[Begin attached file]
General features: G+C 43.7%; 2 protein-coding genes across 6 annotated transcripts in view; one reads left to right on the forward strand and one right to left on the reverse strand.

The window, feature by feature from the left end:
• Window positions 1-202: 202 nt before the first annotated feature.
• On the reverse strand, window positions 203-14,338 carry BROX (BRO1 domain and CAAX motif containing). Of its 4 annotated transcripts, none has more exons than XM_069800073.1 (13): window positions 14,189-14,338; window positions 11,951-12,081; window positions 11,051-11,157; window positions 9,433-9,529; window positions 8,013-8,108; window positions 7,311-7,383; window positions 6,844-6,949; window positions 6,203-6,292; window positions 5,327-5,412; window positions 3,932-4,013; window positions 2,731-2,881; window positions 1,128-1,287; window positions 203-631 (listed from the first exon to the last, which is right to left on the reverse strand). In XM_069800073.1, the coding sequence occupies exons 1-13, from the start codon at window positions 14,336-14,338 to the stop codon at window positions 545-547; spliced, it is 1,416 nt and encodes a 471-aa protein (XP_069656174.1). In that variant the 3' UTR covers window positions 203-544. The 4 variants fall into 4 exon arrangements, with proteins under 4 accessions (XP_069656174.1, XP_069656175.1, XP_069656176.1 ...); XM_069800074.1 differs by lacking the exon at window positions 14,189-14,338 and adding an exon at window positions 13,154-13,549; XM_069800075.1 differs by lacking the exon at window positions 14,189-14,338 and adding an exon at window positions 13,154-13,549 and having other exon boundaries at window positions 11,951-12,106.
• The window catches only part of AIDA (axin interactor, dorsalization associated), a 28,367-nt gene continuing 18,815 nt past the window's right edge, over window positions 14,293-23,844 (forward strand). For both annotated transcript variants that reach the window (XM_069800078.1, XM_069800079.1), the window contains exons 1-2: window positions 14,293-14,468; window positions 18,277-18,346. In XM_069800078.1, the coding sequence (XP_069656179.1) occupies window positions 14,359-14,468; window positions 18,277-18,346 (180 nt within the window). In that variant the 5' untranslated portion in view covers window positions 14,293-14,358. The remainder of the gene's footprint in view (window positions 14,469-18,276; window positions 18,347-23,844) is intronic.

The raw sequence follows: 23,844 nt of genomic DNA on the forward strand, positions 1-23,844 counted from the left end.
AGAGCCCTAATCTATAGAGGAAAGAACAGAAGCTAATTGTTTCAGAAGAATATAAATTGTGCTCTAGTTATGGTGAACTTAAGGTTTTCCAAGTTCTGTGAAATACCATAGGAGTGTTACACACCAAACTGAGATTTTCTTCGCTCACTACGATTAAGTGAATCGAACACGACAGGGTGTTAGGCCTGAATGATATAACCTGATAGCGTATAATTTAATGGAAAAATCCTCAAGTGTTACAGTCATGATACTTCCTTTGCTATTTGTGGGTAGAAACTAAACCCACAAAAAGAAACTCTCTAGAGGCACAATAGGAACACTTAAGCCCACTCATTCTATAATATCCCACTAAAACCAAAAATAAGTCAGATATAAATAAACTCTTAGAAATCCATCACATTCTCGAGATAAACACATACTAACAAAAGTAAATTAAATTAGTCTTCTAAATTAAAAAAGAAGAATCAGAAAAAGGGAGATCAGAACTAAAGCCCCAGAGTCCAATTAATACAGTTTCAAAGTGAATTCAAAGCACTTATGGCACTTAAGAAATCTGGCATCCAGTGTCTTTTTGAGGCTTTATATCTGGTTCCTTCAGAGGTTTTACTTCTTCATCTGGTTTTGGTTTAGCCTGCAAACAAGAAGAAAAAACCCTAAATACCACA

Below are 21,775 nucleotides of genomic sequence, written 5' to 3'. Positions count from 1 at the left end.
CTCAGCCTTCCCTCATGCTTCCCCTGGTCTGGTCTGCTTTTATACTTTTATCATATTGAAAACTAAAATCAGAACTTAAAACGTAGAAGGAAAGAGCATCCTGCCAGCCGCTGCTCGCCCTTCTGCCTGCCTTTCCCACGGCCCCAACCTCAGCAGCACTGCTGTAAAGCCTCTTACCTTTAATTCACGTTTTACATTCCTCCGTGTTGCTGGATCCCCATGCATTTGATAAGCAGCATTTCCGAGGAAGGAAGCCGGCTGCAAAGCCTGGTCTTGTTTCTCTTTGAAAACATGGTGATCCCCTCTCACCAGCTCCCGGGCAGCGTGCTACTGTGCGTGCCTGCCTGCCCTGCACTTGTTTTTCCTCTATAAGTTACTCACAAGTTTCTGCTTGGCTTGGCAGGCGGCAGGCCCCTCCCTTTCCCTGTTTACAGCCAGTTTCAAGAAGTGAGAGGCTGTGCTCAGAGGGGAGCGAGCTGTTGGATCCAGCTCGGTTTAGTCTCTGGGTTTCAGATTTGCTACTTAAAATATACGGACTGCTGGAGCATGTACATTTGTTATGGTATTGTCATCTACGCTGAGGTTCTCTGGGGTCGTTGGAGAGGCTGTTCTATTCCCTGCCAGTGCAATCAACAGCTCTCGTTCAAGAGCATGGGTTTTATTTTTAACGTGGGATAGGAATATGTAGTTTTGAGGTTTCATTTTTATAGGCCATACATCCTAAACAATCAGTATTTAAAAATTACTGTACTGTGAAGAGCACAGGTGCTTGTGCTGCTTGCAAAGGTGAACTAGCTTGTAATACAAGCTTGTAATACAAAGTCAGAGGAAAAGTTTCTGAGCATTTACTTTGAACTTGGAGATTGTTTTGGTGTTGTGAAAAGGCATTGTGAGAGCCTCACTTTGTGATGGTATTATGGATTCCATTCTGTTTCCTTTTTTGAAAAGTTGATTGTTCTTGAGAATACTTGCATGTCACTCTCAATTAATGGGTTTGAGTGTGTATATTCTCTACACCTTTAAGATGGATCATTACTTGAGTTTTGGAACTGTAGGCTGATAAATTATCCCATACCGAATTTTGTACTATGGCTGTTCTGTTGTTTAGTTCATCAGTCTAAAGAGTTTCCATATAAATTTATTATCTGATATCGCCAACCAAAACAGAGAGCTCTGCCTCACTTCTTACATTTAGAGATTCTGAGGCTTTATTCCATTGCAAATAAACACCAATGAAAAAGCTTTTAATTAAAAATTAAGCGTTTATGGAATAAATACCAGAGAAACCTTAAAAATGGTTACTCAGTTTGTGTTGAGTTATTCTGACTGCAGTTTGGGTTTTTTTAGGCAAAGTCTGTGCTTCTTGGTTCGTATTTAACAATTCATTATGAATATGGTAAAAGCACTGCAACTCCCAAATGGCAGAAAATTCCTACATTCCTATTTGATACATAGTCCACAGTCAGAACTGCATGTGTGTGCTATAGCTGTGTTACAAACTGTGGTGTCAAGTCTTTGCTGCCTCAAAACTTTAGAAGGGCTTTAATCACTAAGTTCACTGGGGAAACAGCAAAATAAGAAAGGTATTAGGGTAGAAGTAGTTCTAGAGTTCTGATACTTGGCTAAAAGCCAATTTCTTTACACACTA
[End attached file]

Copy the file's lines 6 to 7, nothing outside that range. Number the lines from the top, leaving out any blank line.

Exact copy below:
The raw sequence follows: 23,844 nt of genomic DNA on the forward strand, positions 1-23,844 counted from the left end.
AGAGCCCTAATCTATAGAGGAAAGAACAGAAGCTAATTGTTTCAGAAGAATATAAATTGTGCTCTAGTTATGGTGAACTTAAGGTTTTCCAAGTTCTGTGAAATACCATAGGAGTGTTACACACCAAACTGAGATTTTCTTCGCTCACTACGATTAAGTGAATCGAACACGACAGGGTGTTAGGCCTGAATGATATAACCTGATAGCGTATAATTTAATGGAAAAATCCTCAAGTGTTACAGTCATGATACTTCCTTTGCTATTTGTGGGTAGAAACTAAACCCACAAAAAGAAACTCTCTAGAGGCACAATAGGAACACTTAAGCCCACTCATTCTATAATATCCCACTAAAACCAAAAATAAGTCAGATATAAATAAACTCTTAGAAATCCATCACATTCTCGAGATAAACACATACTAACAAAAGTAAATTAAATTAGTCTTCTAAATTAAAAAAGAAGAATCAGAAAAAGGGAGATCAGAACTAAAGCCCCAGAGTCCAATTAATACAGTTTCAAAGTGAATTCAAAGCACTTATGGCACTTAAGAAATCTGGCATCCAGTGTCTTTTTGAGGCTTTATATCTGGTTCCTTCAGAGGTTTTACTTCTTCATCTGGTTTTGGTTTAGCCTGCAAACAAGAAGAAAAAACCCTAAATACCACA